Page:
Through the teachings of Jesus, and through the Holy Spirit working through Christians, God calls us to live in the Spirit and by the values of God’s reign. Listen to the story of a Pharisee named Nicodemus. As a Pharisee, he was privileged in more than one way; he had the privilege of knowledge because he was a Pharisee, scholar of the Jewish Law. He was also a member of the Jewish supreme court called the Sanhedrin, he had wealth and political power too. No wonder he came to see Jesus at night. What would people think if they find out that an important religious and political leader went to seek the wisdom of a poor and uneducated man? As a Jewish scholar, he knew the Law/ the commandments of God inside and out. What was lacking in him, what he was thirsting after when he came to Jesus, he found from Jesus. In the gospel story we read today, Nicodemus learns from Jesus that the Spirit of God gives life eternal. He must be born again in the Spirit. His spirit was parched from his over-exposure to the dry academic studies of the religious law, being a scholar. But then Jesus offered him a way to eternal life through water and the Holy Spirit. The Holy Spirit sometimes comes to us like water; like sweet rain on a parched land. Our parched spirits are also blessed with the sweet rain of the Holy Spirit.
That was the story of Nicodemus; Paul goes on and explains to the Roman Christians that through the Holy Spirit, we became God’s children and heirs. According to the Roman adoption practice, when a child is adopted by another father, he or she completely loses connection with the previous father and becomes completely attached (legally) to the adoptive father. In Rome, being adopted is a serious business. The adoptive children have the same legal rights as the biological children. With the adoption analogy to the Roman Christians, what Paul is trying to teach about the Holy Spirit and being God’s children and heirs is that by the Holy Spirit, we cut ties with our previous life ruled by the laws of the world and become completely attached to the laws of our new adoptive parent; God and God’s kingdom. And as he mentions at the end of today’s Romans text, if we are joint-heirs of God’s glory with Jesus, we share his suffering too. That’s what families do, don’t they? They share glory as well as burdens and pain.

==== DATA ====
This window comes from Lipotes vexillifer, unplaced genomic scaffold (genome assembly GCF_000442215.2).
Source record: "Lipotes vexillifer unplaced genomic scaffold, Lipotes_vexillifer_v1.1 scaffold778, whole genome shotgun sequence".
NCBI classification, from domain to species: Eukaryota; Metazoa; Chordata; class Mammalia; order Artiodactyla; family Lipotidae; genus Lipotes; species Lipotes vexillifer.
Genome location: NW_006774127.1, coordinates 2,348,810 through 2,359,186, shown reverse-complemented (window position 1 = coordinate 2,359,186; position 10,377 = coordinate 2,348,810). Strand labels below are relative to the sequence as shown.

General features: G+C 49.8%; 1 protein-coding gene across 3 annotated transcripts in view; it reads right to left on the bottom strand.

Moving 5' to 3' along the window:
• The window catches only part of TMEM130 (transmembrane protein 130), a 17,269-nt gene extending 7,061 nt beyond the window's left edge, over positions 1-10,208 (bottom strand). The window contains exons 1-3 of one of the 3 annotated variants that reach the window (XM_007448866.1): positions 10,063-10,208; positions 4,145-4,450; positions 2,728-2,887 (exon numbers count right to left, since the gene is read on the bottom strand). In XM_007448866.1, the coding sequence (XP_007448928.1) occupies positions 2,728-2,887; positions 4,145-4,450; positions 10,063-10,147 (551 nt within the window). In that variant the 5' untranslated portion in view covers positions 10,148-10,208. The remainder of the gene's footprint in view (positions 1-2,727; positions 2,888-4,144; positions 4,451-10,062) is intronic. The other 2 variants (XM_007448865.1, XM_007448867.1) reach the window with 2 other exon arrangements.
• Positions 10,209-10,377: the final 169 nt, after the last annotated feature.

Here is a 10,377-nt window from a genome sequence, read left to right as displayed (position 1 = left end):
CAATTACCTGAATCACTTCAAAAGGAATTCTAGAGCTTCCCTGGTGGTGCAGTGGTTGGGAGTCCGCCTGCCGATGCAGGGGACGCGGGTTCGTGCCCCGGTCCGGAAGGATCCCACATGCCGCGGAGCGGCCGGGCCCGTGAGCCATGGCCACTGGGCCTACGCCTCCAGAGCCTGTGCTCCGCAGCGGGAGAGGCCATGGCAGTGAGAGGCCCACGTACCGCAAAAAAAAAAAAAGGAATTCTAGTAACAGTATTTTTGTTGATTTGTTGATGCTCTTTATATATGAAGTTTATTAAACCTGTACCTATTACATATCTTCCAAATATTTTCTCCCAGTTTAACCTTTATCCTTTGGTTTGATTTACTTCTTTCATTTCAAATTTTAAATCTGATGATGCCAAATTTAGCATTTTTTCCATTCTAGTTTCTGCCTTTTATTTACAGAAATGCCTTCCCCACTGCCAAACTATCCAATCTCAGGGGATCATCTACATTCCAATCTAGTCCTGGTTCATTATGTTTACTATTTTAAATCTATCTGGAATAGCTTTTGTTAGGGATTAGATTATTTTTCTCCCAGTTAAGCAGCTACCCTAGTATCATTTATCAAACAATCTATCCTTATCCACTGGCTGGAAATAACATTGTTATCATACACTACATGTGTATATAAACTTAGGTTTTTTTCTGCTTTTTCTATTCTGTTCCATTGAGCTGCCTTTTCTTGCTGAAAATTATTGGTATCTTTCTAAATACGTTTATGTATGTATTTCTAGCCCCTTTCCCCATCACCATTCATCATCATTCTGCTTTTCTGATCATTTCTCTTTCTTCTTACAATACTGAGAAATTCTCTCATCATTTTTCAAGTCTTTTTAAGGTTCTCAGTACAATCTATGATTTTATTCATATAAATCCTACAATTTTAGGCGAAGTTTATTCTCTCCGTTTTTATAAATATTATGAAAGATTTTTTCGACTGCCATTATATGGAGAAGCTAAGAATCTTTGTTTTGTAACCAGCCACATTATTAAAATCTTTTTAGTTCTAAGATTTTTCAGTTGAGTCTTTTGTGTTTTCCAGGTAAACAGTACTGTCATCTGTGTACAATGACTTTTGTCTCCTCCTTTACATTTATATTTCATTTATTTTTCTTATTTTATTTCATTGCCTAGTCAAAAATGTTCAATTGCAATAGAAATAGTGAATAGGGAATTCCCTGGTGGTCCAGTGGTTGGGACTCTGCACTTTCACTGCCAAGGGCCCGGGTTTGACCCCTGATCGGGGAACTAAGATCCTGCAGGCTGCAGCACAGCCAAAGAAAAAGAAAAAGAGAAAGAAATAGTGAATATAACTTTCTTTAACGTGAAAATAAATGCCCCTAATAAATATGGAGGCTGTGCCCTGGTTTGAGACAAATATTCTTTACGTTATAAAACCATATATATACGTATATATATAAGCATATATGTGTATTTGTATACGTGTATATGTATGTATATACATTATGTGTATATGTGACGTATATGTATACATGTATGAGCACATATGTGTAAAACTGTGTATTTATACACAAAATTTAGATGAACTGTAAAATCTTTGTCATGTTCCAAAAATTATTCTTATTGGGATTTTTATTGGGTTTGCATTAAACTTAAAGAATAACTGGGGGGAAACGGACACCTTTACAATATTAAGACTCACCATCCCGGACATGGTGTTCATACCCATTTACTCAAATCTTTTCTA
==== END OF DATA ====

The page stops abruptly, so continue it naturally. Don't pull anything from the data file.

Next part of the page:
We are called to receive the Holy Spirit and become a part of God’s community. As Isaiah felt inadequate when he was called but God cleansed his lips and prepared him as a prophet and messenger of God, when God calls us, we can be sure that God will prepare us and send us help through the Holy Spirit. Invitation to God’s kingdom, or reign, is a divine call. It is the Holy Spirit that makes it happen. It’s the Holy Spirit that lives with us daily and intimately. Holy Spirit is the form of God that lives with us in our community of disciples. So this day and this week, and every day of our lives, let us listen to the Spirit’s divine call to live as God’s children and heirs, knowing that the Spirit is also our comforter and helper. Every day of our lives let us live and walk with the Spirit God, who will guide us to live by the teachings of our Redeemer God, Jesus, who is the incarnate of the Creator God.
Rev. Sunny Kim